"British forces evacuated the military headquarters without coordination with the Iraqi forces," Dhaffar Jabbar, spokesman for the Maysan governor, told Reuters on Thursday, as looters began moving into the camp in the wake of the British withdrawal. A unit of Iraqi government troops mutinied when told to keep order at the base – and instead attacked a military post of their own army. By Friday, the locals had torn the place to pieces, carting away more than $500,000 worth of equipment and fixtures that the British had left behind. After that initial, ineffectual show of force, the Iraqi "authorities" stepped aside and watched helplessly as the looters taunted them and cheered the "great victory" over the Western invaders.

The largely notional – if not fictional – power of the Baghdad central government simply vanished while the forces of hardline cleric Moqtada al-Sadr, which already controls the local government, stepped forward to proclaim its triumph and guide the victory celebrations in the nearby provincial capital, Amarah. "This is the first city that has kicked out the occupier!" blared Sadr-supplied loudspeakers to streets filled with revelers, as the Washington Post noted in a solid – but deeply buried – story on the retreat.

British officials were understandably a bit sniffy about the humiliation. First, they denied there was any problem with the handover at all: the Iraqis had been notified (a whole 24 hours in advance, apparently), the exchange of authority was brisk and efficient, and the Iraqis had "secured the base," military spokesman Major Charlie Burbridge insisted to AP. But when reports of the looting at Abu Naji began pouring in, British officers simply washed their hands of the nasty business. The camp was now "the property of the Maysan authorities and Iraqi Forces [are] in attendance," said Burbridge; therefore, Her Majesty's military would have no more comment on the matter. In this casual – not to mention callous – dismissal of the chaos spawned in wake of the Hussars' departure, we can see in miniature the philosophy now being writ large across the country in the Bush administration's "Iraqization" policy: "We broke it; you fix it."And where are Her Majesty's Hussars now? Six hundred of them have dispersed into guerrilla bands in the wilderness, where they will survive on helicopter drops of supplies while they patrol the Iranian border. The ostensible reason behind this extraordinary operation is two-fold, said the doughty Burbridge: first, to find out if the Bush administration is up to its usual mendacious hijinks in claiming that the evildoers in Iran are fuelling the insurgency among the happily liberated Iraqi people; and second, to do a little more of that Iraqization window dressing before finally getting the hell out of Dodge completely, beginning sometime next year, according to reports across the UK media spectrum.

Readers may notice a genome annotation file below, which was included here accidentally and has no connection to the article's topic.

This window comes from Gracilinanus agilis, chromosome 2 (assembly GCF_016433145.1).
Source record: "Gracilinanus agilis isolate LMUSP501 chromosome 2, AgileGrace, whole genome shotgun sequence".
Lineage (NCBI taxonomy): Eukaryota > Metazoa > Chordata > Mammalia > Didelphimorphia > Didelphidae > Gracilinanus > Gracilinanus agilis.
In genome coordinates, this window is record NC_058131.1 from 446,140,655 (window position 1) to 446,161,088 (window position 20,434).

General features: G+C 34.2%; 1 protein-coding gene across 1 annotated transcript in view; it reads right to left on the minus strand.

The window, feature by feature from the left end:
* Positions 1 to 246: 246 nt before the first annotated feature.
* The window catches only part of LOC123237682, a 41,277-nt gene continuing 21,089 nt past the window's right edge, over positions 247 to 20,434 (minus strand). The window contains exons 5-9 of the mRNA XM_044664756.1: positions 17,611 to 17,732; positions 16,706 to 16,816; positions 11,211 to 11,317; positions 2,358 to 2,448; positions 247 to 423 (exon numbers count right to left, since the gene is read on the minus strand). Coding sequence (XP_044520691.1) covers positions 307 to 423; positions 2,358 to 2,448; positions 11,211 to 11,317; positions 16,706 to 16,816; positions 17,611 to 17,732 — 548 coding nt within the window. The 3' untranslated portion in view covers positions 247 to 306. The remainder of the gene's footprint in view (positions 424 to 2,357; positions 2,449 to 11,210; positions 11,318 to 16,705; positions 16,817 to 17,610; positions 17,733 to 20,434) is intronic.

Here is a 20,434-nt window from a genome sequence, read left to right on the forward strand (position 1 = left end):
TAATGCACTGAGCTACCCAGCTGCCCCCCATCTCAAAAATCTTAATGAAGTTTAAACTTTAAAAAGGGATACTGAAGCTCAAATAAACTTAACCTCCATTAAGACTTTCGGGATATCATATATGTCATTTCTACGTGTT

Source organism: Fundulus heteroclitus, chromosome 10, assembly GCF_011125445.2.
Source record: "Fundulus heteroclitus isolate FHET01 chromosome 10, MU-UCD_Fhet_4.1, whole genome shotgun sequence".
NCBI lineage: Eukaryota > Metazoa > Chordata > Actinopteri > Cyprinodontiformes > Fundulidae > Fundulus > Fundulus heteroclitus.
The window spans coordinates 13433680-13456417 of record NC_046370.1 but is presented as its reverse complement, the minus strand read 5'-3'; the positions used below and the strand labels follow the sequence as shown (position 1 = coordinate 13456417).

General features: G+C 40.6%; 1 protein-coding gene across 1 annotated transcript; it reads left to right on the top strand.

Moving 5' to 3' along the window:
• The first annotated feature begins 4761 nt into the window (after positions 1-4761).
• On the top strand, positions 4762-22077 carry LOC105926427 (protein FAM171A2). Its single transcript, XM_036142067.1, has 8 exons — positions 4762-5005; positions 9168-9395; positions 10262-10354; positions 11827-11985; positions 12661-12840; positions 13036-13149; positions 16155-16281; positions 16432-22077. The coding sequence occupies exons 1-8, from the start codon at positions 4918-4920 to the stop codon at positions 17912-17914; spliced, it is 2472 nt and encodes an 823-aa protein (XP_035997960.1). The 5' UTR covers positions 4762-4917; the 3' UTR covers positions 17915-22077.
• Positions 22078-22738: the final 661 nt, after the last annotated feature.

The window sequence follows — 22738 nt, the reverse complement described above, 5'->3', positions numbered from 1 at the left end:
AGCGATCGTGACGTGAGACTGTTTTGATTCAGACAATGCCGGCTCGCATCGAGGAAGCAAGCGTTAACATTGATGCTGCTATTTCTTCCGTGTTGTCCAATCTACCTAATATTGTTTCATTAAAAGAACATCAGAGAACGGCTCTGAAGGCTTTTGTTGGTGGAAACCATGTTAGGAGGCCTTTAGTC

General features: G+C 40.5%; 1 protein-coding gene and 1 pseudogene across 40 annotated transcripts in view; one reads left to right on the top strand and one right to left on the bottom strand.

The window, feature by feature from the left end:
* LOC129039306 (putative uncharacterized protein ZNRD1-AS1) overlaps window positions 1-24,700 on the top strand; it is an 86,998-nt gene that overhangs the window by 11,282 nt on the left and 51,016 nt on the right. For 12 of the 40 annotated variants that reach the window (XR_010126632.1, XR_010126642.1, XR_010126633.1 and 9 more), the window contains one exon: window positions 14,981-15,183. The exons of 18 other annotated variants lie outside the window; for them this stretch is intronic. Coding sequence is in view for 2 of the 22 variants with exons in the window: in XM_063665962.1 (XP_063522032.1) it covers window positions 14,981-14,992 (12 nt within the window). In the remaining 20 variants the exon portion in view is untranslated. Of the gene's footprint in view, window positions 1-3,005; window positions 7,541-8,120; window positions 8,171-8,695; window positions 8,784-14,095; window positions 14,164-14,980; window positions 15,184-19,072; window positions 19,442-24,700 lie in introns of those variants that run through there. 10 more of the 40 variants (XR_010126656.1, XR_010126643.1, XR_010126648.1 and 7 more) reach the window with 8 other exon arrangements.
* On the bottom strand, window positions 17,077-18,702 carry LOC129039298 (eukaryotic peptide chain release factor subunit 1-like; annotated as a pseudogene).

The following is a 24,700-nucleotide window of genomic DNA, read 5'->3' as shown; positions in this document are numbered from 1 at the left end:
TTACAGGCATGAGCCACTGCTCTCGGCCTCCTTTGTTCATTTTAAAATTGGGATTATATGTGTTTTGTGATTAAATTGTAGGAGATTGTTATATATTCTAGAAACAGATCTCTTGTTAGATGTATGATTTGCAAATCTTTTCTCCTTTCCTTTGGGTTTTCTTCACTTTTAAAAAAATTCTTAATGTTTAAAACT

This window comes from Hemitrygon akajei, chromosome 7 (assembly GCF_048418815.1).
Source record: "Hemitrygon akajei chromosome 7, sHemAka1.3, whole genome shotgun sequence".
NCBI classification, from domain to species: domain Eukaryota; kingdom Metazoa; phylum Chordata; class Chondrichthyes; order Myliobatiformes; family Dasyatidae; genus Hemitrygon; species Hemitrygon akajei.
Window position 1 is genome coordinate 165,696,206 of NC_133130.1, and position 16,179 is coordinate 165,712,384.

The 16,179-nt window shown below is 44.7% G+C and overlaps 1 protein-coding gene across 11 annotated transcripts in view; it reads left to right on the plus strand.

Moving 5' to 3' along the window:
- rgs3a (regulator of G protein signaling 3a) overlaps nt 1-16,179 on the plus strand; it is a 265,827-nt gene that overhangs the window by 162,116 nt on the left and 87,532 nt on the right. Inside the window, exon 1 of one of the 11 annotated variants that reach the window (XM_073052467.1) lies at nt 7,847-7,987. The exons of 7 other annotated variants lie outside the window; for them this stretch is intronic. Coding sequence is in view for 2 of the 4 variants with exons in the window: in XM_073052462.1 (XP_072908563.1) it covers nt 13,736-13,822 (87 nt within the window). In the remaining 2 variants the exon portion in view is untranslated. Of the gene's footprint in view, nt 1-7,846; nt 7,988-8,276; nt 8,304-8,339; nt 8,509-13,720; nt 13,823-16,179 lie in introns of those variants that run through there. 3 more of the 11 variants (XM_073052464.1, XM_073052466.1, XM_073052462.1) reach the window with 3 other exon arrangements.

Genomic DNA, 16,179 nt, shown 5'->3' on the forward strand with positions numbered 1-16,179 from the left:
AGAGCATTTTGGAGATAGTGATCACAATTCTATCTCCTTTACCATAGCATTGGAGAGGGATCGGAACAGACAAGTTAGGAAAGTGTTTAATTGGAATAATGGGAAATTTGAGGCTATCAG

Of course, the good major didn't put it quite like that. "The Americans believe there is an inflow of IEDs and weapons across the border with Iran," he told the Post. "Our first objective is to go and find out if that is the case. If that is true, we'll be able to disrupt the flow." The second aim is training Iraqi border guards, he added.